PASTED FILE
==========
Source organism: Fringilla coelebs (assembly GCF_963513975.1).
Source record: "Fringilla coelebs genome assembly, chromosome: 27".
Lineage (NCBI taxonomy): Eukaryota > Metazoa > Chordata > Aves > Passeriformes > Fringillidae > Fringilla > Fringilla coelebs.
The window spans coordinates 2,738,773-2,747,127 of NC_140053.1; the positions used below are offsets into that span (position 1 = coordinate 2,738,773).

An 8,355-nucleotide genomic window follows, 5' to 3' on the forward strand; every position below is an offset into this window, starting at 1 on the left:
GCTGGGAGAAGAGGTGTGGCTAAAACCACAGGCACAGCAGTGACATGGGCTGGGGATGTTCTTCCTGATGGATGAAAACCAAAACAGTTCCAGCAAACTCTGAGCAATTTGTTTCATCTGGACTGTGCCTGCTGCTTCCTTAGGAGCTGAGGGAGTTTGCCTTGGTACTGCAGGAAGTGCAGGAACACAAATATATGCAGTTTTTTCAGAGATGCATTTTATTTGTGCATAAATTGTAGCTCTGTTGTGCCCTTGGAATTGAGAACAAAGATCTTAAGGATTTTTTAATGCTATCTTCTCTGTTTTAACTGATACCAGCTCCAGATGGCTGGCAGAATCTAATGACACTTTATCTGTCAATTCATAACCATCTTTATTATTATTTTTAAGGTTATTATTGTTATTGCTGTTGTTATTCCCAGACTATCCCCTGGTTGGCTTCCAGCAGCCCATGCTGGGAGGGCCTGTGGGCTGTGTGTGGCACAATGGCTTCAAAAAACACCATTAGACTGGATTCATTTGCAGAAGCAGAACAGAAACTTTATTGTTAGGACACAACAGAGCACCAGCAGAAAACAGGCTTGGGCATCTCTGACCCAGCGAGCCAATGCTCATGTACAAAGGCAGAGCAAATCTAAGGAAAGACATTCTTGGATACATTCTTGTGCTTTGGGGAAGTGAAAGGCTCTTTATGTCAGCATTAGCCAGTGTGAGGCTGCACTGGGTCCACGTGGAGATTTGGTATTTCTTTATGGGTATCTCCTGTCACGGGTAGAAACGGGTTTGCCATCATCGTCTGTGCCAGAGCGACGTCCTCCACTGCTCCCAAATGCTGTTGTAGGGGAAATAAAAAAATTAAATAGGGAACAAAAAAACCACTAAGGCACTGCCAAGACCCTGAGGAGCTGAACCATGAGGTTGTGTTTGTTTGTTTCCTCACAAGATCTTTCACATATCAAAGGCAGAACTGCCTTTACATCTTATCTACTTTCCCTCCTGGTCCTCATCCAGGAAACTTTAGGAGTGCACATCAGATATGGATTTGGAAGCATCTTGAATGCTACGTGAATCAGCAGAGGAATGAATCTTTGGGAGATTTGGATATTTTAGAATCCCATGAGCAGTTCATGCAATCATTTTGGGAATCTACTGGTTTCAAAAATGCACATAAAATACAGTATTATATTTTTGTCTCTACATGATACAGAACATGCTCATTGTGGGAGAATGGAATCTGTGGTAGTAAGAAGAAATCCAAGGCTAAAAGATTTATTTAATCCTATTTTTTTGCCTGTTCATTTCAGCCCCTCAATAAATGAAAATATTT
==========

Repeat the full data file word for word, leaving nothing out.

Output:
Source organism: Fringilla coelebs (assembly GCF_963513975.1).
Source record: "Fringilla coelebs genome assembly, chromosome: 27".
Lineage (NCBI taxonomy): Eukaryota > Metazoa > Chordata > Aves > Passeriformes > Fringillidae > Fringilla > Fringilla coelebs.
The window spans coordinates 2,738,773-2,747,127 of NC_140053.1; the positions used below are offsets into that span (position 1 = coordinate 2,738,773).

An 8,355-nucleotide genomic window follows, 5' to 3' on the forward strand; every position below is an offset into this window, starting at 1 on the left:
GCTGGGAGAAGAGGTGTGGCTAAAACCACAGGCACAGCAGTGACATGGGCTGGGGATGTTCTTCCTGATGGATGAAAACCAAAACAGTTCCAGCAAACTCTGAGCAATTTGTTTCATCTGGACTGTGCCTGCTGCTTCCTTAGGAGCTGAGGGAGTTTGCCTTGGTACTGCAGGAAGTGCAGGAACACAAATATATGCAGTTTTTTCAGAGATGCATTTTATTTGTGCATAAATTGTAGCTCTGTTGTGCCCTTGGAATTGAGAACAAAGATCTTAAGGATTTTTTAATGCTATCTTCTCTGTTTTAACTGATACCAGCTCCAGATGGCTGGCAGAATCTAATGACACTTTATCTGTCAATTCATAACCATCTTTATTATTATTTTTAAGGTTATTATTGTTATTGCTGTTGTTATTCCCAGACTATCCCCTGGTTGGCTTCCAGCAGCCCATGCTGGGAGGGCCTGTGGGCTGTGTGTGGCACAATGGCTTCAAAAAACACCATTAGACTGGATTCATTTGCAGAAGCAGAACAGAAACTTTATTGTTAGGACACAACAGAGCACCAGCAGAAAACAGGCTTGGGCATCTCTGACCCAGCGAGCCAATGCTCATGTACAAAGGCAGAGCAAATCTAAGGAAAGACATTCTTGGATACATTCTTGTGCTTTGGGGAAGTGAAAGGCTCTTTATGTCAGCATTAGCCAGTGTGAGGCTGCACTGGGTCCACGTGGAGATTTGGTATTTCTTTATGGGTATCTCCTGTCACGGGTAGAAACGGGTTTGCCATCATCGTCTGTGCCAGAGCGACGTCCTCCACTGCTCCCAAATGCTGTTGTAGGGGAAATAAAAAAATTAAATAGGGAACAAAAAAACCACTAAGGCACTGCCAAGACCCTGAGGAGCTGAACCATGAGGTTGTGTTTGTTTGTTTCCTCACAAGATCTTTCACATATCAAAGGCAGAACTGCCTTTACATCTTATCTACTTTCCCTCCTGGTCCTCATCCAGGAAACTTTAGGAGTGCACATCAGATATGGATTTGGAAGCATCTTGAATGCTACGTGAATCAGCAGAGGAATGAATCTTTGGGAGATTTGGATATTTTAGAATCCCATGAGCAGTTCATGCAATCATTTTGGGAATCTACTGGTTTCAAAAATGCACATAAAATACAGTATTATATTTTTGTCTCTACATGATACAGAACATGCTCATTGTGGGAGAATGGAATCTGTGGTAGTAAGAAGAAATCCAAGGCTAAAAGATTTATTTAATCCTATTTTTTTGCCTGTTCATTTCAGCCCCTCAATAAATGAAAATATTT